He explained that Easter had always been Joey's favorite holiday because it celebrates the day that her Savior rose from the dead and the "newness of life that Easter brought to the world" ...so this year he couldn't help but reflect on the wonderful Easters-past that they shared and how different this one would've been with his bride by his side.
"What it would mean to her to share Easter this year with our two-year-old," he wrote. "It would be so, so special."
But instead of focusing on what they were lacking, Rory began to reflect on a particular Bible verse that has been on his mind lately: John 3:30. It reads, "He must become greater; I must become less."
"I know that the context of the verse is John the Baptist talking about Jesus' ministry growing as his will become less," wrote Rory. "But I think of that verse today because of Indiana. And because of Joey." (Photo credit: This Life I Live)
Though the father-daughter duo has gone to visit Joey every day since she passed, Rory couldn't help but note a sad yet remarkable occurrence.
"Indy has not asked for her mama. Not one single time since Joey's been gone," he shared. "It's almost as if she hasn't noticed that she's not here. And that is so sad... and oh, so wonderful—all at the same time."
When the family first arrived in Indiana for Joey's hospice care, "Joey was Indy's whole world" according to Rory, and "everyone else was... well, just everyone else."
But as Rory details his dying bride's selfless acts in her final months, it becomes ever so clear why Indy didn't need to ask for her mama after she died. It's packed so full of sacrificial, unconditional love, you simply can't read these words about his wife without seeing straight into the heart of Jesus. (Photo credit: This Life I Live)
She loved her mama so much and all she wanted was to be with her, beside her or in-sight of her. But in early November, when Joey started to realize that there was a good chance that she might not beat her battle with cancer, she made a decision..."he must become greater and I must become less."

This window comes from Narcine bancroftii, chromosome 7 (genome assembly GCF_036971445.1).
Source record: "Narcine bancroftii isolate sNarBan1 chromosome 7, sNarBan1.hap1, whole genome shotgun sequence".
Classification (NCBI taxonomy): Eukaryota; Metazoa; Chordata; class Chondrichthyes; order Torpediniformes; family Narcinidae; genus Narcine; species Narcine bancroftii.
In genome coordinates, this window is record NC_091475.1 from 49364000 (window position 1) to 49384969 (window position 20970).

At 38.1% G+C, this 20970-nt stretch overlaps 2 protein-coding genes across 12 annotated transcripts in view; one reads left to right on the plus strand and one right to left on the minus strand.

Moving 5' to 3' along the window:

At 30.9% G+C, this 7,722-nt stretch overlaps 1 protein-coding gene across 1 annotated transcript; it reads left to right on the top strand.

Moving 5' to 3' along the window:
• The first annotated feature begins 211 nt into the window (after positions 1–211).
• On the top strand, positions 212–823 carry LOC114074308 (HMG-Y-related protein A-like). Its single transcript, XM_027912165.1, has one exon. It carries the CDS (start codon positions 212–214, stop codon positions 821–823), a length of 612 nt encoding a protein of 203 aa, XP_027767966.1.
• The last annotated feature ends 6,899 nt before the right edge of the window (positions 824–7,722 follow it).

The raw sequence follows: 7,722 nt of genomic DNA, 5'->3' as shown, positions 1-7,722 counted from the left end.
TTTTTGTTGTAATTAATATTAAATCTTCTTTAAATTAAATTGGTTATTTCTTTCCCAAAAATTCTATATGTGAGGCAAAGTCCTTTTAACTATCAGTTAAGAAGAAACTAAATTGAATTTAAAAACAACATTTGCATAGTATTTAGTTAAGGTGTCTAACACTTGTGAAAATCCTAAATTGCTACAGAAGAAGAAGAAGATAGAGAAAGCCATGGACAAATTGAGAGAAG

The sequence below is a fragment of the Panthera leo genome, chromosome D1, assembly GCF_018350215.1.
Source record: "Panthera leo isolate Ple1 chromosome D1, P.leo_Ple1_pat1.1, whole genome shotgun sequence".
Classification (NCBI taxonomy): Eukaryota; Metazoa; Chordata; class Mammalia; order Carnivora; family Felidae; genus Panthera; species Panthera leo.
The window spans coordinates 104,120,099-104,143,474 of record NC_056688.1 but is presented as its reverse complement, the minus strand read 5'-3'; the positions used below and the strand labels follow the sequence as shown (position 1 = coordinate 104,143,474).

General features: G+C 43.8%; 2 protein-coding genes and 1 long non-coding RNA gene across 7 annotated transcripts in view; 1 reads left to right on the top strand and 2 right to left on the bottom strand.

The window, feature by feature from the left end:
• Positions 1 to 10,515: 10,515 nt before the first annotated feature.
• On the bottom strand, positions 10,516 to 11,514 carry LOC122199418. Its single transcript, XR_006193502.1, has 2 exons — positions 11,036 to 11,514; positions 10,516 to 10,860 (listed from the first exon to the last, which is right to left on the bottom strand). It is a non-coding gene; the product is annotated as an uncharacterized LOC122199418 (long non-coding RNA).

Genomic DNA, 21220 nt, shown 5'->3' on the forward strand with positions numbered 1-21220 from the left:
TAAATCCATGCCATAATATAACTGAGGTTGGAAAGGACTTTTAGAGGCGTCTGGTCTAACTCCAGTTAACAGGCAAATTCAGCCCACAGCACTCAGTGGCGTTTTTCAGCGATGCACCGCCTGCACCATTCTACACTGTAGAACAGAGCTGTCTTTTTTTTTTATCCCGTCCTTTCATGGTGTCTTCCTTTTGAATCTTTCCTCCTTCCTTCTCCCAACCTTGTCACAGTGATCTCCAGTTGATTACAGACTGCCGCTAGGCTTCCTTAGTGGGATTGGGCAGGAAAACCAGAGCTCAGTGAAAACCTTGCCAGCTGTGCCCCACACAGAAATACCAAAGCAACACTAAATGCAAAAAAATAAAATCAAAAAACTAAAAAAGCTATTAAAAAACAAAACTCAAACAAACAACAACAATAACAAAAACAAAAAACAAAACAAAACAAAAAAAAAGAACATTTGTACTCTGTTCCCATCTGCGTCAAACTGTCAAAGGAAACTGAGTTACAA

And she started going against everything in her being that told her "time was short" so hold her baby even tighter... and longer... and more... and instead—she handed the baby to me, and sat alone in a bed and watched and listened as my relationship with Indy grew... and hers lessoned.
I still remember the day a few weeks later when I was sitting on the couch near Joey's bed and Indy was playing on the floor at my feet and Joey looked over at me and said, "she needs you now..." I looked at Joey and saw the look on her face and knew what she meant, and I wanted to cry. But she just smiled and said, "...it's best this way honey."
Who does that? Who has that kind of strength and character? Not me, that's for sure. I would've taken the low, easy road... the one that served me more. I would've tried to make the ties with our baby stronger and her love for me deeper so that she wouldn't forget me... and in the end, probably left our baby wrecked with grief over the loss of the one person she loved and needed most. But not Joey. She let Indy fall more in love with me... and less in love with her. She carried the pain on her own shoulders, to try to keep it off of mine. And even more so, off of Indy's.
Don't get me wrong, there were still lots of times in those last few months that I put Indy in her mama's lap and they spent time together, loving and enjoying each other. But it was never the same. Indiana loved her mama... but she wanted me. She needed me.
Thank you Joey.
Reprinted with permission from Faithit.com.